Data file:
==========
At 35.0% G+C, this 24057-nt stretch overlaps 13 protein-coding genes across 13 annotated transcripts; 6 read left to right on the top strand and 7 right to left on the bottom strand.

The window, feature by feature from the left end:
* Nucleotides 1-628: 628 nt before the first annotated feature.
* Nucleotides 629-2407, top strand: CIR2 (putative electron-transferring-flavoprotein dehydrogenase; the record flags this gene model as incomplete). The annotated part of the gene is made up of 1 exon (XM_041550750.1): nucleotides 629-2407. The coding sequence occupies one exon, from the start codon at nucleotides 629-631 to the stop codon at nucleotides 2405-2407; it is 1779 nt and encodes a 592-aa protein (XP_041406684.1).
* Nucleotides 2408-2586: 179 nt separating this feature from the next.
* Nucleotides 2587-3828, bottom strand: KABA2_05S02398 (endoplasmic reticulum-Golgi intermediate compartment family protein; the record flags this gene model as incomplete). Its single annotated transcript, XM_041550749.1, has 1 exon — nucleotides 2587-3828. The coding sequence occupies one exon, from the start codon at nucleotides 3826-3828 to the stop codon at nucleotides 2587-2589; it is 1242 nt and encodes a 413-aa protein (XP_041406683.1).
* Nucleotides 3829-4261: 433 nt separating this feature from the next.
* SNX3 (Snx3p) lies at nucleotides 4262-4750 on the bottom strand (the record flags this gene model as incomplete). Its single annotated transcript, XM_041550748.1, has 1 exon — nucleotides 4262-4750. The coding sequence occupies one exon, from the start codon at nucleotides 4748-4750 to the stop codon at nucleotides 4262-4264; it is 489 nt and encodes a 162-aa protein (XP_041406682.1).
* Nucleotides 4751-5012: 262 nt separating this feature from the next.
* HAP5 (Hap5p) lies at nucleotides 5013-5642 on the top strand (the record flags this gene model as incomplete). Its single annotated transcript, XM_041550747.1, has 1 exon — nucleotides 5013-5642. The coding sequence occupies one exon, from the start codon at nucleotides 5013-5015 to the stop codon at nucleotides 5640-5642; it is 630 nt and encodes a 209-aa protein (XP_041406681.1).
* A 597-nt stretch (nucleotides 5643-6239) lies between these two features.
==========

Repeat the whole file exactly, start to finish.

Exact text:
At 35.0% G+C, this 24057-nt stretch overlaps 13 protein-coding genes across 13 annotated transcripts; 6 read left to right on the top strand and 7 right to left on the bottom strand.

The window, feature by feature from the left end:
* Nucleotides 1-628: 628 nt before the first annotated feature.
* Nucleotides 629-2407, top strand: CIR2 (putative electron-transferring-flavoprotein dehydrogenase; the record flags this gene model as incomplete). The annotated part of the gene is made up of 1 exon (XM_041550750.1): nucleotides 629-2407. The coding sequence occupies one exon, from the start codon at nucleotides 629-631 to the stop codon at nucleotides 2405-2407; it is 1779 nt and encodes a 592-aa protein (XP_041406684.1).
* Nucleotides 2408-2586: 179 nt separating this feature from the next.
* Nucleotides 2587-3828, bottom strand: KABA2_05S02398 (endoplasmic reticulum-Golgi intermediate compartment family protein; the record flags this gene model as incomplete). Its single annotated transcript, XM_041550749.1, has 1 exon — nucleotides 2587-3828. The coding sequence occupies one exon, from the start codon at nucleotides 3826-3828 to the stop codon at nucleotides 2587-2589; it is 1242 nt and encodes a 413-aa protein (XP_041406683.1).
* Nucleotides 3829-4261: 433 nt separating this feature from the next.
* SNX3 (Snx3p) lies at nucleotides 4262-4750 on the bottom strand (the record flags this gene model as incomplete). Its single annotated transcript, XM_041550748.1, has 1 exon — nucleotides 4262-4750. The coding sequence occupies one exon, from the start codon at nucleotides 4748-4750 to the stop codon at nucleotides 4262-4264; it is 489 nt and encodes a 162-aa protein (XP_041406682.1).
* Nucleotides 4751-5012: 262 nt separating this feature from the next.
* HAP5 (Hap5p) lies at nucleotides 5013-5642 on the top strand (the record flags this gene model as incomplete). Its single annotated transcript, XM_041550747.1, has 1 exon — nucleotides 5013-5642. The coding sequence occupies one exon, from the start codon at nucleotides 5013-5015 to the stop codon at nucleotides 5640-5642; it is 630 nt and encodes a 209-aa protein (XP_041406681.1).
* A 597-nt stretch (nucleotides 5643-6239) lies between these two features.